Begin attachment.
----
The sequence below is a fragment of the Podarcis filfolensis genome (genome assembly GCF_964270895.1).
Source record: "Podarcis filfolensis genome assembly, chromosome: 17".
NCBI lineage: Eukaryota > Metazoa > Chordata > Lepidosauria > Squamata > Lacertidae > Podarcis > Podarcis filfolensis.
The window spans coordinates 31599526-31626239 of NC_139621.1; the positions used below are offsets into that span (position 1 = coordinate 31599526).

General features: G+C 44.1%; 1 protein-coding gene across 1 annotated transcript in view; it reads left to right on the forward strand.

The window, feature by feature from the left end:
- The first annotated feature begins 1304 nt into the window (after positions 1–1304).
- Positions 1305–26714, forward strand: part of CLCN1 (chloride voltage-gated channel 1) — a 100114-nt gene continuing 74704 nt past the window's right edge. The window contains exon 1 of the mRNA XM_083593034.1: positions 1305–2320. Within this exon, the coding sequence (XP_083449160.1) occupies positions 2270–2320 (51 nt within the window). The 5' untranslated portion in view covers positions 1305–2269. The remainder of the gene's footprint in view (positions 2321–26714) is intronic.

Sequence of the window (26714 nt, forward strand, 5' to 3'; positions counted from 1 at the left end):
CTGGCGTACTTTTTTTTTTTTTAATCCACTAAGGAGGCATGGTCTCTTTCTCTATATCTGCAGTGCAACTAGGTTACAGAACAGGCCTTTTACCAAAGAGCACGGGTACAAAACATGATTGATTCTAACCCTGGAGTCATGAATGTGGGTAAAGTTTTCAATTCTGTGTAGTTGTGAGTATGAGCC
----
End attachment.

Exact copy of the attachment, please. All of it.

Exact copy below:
The sequence below is a fragment of the Podarcis filfolensis genome (genome assembly GCF_964270895.1).
Source record: "Podarcis filfolensis genome assembly, chromosome: 17".
NCBI lineage: Eukaryota > Metazoa > Chordata > Lepidosauria > Squamata > Lacertidae > Podarcis > Podarcis filfolensis.
The window spans coordinates 31599526-31626239 of NC_139621.1; the positions used below are offsets into that span (position 1 = coordinate 31599526).

General features: G+C 44.1%; 1 protein-coding gene across 1 annotated transcript in view; it reads left to right on the forward strand.

The window, feature by feature from the left end:
- The first annotated feature begins 1304 nt into the window (after positions 1–1304).
- Positions 1305–26714, forward strand: part of CLCN1 (chloride voltage-gated channel 1) — a 100114-nt gene continuing 74704 nt past the window's right edge. The window contains exon 1 of the mRNA XM_083593034.1: positions 1305–2320. Within this exon, the coding sequence (XP_083449160.1) occupies positions 2270–2320 (51 nt within the window). The 5' untranslated portion in view covers positions 1305–2269. The remainder of the gene's footprint in view (positions 2321–26714) is intronic.

Sequence of the window (26714 nt, forward strand, 5' to 3'; positions counted from 1 at the left end):
CTGGCGTACTTTTTTTTTTTTTAATCCACTAAGGAGGCATGGTCTCTTTCTCTATATCTGCAGTGCAACTAGGTTACAGAACAGGCCTTTTACCAAAGAGCACGGGTACAAAACATGATTGATTCTAACCCTGGAGTCATGAATGTGGGTAAAGTTTTCAATTCTGTGTAGTTGTGAGTATGAGCC